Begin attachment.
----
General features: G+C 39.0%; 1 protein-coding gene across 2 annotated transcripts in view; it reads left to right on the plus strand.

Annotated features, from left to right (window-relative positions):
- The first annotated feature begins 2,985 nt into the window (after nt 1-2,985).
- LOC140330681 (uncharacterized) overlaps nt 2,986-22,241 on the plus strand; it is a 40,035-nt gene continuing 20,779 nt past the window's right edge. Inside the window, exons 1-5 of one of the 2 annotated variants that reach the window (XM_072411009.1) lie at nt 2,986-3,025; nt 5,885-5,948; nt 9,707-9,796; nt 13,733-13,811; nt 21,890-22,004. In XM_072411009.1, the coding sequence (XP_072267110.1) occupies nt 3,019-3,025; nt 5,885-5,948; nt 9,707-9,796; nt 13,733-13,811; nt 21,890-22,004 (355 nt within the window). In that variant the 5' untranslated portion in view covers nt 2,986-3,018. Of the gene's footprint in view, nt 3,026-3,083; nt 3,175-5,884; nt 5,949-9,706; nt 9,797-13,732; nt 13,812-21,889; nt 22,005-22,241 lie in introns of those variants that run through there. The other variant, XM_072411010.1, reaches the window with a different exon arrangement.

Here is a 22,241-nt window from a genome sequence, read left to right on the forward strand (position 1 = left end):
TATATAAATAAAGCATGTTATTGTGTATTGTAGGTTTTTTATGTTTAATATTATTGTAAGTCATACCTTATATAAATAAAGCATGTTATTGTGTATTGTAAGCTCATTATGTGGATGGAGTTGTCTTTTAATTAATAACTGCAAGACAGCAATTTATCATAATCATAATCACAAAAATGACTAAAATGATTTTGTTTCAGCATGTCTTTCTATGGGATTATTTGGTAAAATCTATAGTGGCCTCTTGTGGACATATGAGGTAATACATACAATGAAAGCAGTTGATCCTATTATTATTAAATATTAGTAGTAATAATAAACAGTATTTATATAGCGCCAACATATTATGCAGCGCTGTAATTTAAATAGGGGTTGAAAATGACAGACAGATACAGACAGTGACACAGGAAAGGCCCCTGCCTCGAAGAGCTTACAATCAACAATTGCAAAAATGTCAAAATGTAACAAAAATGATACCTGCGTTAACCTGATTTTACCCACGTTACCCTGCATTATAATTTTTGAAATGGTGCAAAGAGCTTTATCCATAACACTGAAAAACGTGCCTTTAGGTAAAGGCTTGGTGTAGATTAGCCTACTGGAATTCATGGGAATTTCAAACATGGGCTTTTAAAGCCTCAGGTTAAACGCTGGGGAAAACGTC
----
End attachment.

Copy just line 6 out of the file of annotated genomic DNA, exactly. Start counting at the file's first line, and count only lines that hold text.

TATATAAATAAAGCATGTTATTGTGTATTGTAGGTTTTTTATGTTTAATATTATTGTAAGTCATACCTTATATAAATAAAGCATGTTATTGTGTATTGTAAGCTCATTATGTGGATGGAGTTGTCTTTTAATTAATAACTGCAAGACAGCAATTTATCATAATCATAATCACAAAAATGACTAAAATGATTTTGTTTCAGCATGTCTTTCTATGGGATTATTTGGTAAAATCTATAGTGGCCTCTTGTGGACATATGAGGTAATACATACAATGAAAGCAGTTGATCCTATTATTATTAAATATTAGTAGTAATAATAAACAGTATTTATATAGCGCCAACATATTATGCAGCGCTGTAATTTAAATAGGGGTTGAAAATGACAGACAGATACAGACAGTGACACAGGAAAGGCCCCTGCCTCGAAGAGCTTACAATCAACAATTGCAAAAATGTCAAAATGTAACAAAAATGATACCTGCGTTAACCTGATTTTACCCACGTTACCCTGCATTATAATTTTTGAAATGGTGCAAAGAGCTTTATCCATAACACTGAAAAACGTGCCTTTAGGTAAAGGCTTGGTGTAGATTAGCCTACTGGAATTCATGGGAATTTCAAACATGGGCTTTTAAAGCCTCAGGTTAAACGCTGGGGAAAACGTC